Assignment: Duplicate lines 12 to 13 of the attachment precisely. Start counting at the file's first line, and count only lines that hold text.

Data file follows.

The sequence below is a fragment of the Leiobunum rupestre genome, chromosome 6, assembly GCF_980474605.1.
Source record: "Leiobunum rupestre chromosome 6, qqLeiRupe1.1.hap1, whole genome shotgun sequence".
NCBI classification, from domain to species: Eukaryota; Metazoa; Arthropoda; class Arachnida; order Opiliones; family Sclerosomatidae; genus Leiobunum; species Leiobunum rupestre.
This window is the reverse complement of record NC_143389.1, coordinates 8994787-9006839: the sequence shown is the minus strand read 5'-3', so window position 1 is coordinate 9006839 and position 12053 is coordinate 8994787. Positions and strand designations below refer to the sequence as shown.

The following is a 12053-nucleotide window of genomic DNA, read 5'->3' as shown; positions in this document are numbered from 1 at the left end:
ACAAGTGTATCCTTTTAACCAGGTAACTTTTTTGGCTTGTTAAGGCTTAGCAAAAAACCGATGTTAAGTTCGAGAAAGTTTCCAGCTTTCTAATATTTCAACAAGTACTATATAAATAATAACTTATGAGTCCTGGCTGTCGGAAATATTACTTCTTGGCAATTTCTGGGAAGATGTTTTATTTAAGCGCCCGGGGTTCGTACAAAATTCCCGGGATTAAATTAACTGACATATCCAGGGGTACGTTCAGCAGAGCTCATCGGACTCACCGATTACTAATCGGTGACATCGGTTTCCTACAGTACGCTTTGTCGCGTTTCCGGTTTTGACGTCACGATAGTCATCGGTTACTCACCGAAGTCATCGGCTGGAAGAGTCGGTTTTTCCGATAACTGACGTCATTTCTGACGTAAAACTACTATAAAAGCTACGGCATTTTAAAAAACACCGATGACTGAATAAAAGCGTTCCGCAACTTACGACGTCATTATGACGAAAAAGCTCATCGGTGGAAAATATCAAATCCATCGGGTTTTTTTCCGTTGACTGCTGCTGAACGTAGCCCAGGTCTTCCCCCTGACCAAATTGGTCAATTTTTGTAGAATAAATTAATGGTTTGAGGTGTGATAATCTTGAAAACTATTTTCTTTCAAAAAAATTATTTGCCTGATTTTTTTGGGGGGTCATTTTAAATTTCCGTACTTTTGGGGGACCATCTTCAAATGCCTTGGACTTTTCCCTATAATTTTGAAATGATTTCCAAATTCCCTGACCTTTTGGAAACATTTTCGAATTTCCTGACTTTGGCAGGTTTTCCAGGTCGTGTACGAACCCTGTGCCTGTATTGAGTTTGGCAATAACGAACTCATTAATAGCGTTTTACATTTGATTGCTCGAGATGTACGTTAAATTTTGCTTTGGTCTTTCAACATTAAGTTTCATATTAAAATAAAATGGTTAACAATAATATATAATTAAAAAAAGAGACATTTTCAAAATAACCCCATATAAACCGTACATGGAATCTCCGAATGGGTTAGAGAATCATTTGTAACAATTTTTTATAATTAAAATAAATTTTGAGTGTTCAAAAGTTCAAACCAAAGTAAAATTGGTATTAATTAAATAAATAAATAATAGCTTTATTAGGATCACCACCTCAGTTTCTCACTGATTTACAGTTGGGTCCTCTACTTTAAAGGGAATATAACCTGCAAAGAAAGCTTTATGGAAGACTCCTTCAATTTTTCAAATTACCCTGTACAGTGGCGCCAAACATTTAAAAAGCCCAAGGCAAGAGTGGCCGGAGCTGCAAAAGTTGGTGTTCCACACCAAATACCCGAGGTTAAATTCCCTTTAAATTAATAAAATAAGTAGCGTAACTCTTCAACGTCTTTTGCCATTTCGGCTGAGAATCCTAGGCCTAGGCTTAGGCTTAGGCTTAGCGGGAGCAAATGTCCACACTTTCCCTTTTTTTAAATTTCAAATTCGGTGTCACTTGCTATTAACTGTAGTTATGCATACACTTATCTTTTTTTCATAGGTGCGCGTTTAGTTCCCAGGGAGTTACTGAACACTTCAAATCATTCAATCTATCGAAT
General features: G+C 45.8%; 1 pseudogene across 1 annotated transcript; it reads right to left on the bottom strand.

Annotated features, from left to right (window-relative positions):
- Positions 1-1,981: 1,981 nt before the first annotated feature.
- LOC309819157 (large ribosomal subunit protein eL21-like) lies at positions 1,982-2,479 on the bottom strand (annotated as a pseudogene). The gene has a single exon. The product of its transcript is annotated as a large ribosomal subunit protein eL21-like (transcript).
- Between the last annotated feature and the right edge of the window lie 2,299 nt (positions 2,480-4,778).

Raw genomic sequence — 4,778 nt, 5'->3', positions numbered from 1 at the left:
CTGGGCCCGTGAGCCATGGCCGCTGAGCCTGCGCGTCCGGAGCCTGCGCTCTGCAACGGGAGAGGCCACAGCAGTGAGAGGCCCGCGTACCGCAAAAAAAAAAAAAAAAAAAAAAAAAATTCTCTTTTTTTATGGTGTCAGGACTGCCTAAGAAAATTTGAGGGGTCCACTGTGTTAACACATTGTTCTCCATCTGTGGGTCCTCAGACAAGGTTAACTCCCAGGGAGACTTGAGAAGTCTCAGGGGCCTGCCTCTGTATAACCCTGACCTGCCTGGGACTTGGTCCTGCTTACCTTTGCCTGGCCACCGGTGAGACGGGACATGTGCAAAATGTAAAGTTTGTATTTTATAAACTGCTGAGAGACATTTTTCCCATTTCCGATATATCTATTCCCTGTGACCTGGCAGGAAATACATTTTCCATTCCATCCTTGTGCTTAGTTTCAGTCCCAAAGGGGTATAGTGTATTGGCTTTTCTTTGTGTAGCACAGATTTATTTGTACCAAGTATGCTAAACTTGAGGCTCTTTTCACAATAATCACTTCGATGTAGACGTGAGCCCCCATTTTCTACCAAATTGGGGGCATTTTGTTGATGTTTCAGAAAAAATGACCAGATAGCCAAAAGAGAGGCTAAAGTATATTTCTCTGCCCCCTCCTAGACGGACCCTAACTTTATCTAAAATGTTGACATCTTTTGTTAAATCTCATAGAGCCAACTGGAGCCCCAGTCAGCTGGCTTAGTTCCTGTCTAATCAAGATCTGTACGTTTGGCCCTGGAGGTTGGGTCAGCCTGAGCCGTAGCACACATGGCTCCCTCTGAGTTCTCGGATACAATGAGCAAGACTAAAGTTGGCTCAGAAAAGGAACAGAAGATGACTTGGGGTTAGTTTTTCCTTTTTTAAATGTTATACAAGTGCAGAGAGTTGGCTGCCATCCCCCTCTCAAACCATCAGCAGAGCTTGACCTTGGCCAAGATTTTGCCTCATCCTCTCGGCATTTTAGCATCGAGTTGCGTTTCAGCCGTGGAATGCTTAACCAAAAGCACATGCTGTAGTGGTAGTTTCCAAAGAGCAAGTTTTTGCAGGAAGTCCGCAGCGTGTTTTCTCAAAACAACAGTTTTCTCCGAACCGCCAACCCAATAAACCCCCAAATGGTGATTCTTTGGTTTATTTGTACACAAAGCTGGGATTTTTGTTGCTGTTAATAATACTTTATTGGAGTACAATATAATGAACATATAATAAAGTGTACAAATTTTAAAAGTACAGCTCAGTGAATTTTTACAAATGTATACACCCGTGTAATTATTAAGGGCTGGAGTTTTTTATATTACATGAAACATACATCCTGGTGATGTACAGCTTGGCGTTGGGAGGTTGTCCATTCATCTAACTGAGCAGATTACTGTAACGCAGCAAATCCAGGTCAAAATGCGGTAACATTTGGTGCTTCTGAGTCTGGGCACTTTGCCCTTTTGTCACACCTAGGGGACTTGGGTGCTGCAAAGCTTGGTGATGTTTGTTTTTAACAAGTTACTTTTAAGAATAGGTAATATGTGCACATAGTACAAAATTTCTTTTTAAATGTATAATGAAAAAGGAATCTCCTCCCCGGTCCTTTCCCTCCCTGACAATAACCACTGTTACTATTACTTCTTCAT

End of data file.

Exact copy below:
Raw genomic sequence — 4,778 nt, 5'->3', positions numbered from 1 at the left:
CTGGGCCCGTGAGCCATGGCCGCTGAGCCTGCGCGTCCGGAGCCTGCGCTCTGCAACGGGAGAGGCCACAGCAGTGAGAGGCCCGCGTACCGCAAAAAAAAAAAAAAAAAAAAAAAAAATTCTCTTTTTTTATGGTGTCAGGACTGCCTAAGAAAATTTGAGGGGTCCACTGTGTTAACACATTGTTCTCCATCTGTGGGTCCTCAGACAAGGTTAACTCCCAGGGAGACTTGAGAAGTCTCAGGGGCCTGCCTCTGTATAACCCTGACCTGCCTGGGACTTGGTCCTGCTTACCTTTGCCTGGCCACCGGTGAGACGGGACATGTGCAAAATGTAAAGTTTGTATTTTATAAACTGCTGAGAGACATTTTTCCCATTTCCGATATATCTATTCCCTGTGACCTGGCAGGAAATACATTTTCCATTCCATCCTTGTGCTTAGTTTCAGTCCCAAAGGGGTATAGTGTATTGGCTTTTCTTTGTGTAGCACAGATTTATTTGTACCAAGTATGCTAAACTTGAGGCTCTTTTCACAATAATCACTTCGATGTAGACGTGAGCCCCCATTTTCTACCAAATTGGGGGCATTTTGTTGATGTTTCAGAAAAAATGACCAGATAGCCAAAAGAGAGGCTAAAGTATATTTCTCTGCCCCCTCCTAGACGGACCCTAACTTTATCTAAAATGTTGACATCTTTTGTTAAATCTCATAGAGCCAACTGGAGCCCCAGTCAGCTGGCTTAGTTCCTGTCTAATCAAGATCTGTACGTTTGGCCCTGGAGGTTGGGTCAGCCTGAGCCGTAGCACACATGGCTCCCTCTGAGTTCTCGGATACAATGAGCAAGACTAAAGTTGGCTCAGAAAAGGAACAGAAGATGACTTGGGGTTAGTTTTTCCTTTTTTAAATGTTATACAAGTGCAGAGAGTTGGCTGCCATCCCCCTCTCAAACCATCAGCAGAGCTTGACCTTGGCCAAGATTTTGCCTCATCCTCTCGGCATTTTAGCATCGAGTTGCGTTTCAGCCGTGGAATGCTTAACCAAAAGCACATGCTGTAGTGGTAGTTTCCAAAGAGCAAGTTTTTGCAGGAAGTCCGCAGCGTGTTTTCTCAAAACAACAGTTTTCTCCGAACCGCCAACCCAATAAACCCCCAAATGGTGATTCTTTGGTTTATTTGTACACAAAGCTGGGATTTTTGTTGCTGTTAATAATACTTTATTGGAGTACAATATAATGAACATATAATAAAGTGTACAAATTTTAAAAGTACAGCTCAGTGAATTTTTACAAATGTATACACCCGTGTAATTATTAAGGGCTGGAGTTTTTTATATTACATGAAACATACATCCTGGTGATGTACAGCTTGGCGTTGGGAGGTTGTCCATTCATCTAACTGAGCAGATTACTGTAACGCAGCAAATCCAGGTCAAAATGCGGTAACATTTGGTGCTTCTGAGTCTGGGCACTTTGCCCTTTTGTCACACCTAGGGGACTTGGGTGCTGCAAAGCTTGGTGATGTTTGTTTTTAACAAGTTACTTTTAAGAATAGGTAATATGTGCACATAGTACAAAATTTCTTTTTAAATGTATAATGAAAAAGGAATCTCCTCCCCGGTCCTTTCCCTCCCTGACAATAACCACTGTTACTATTACTTCTTCAT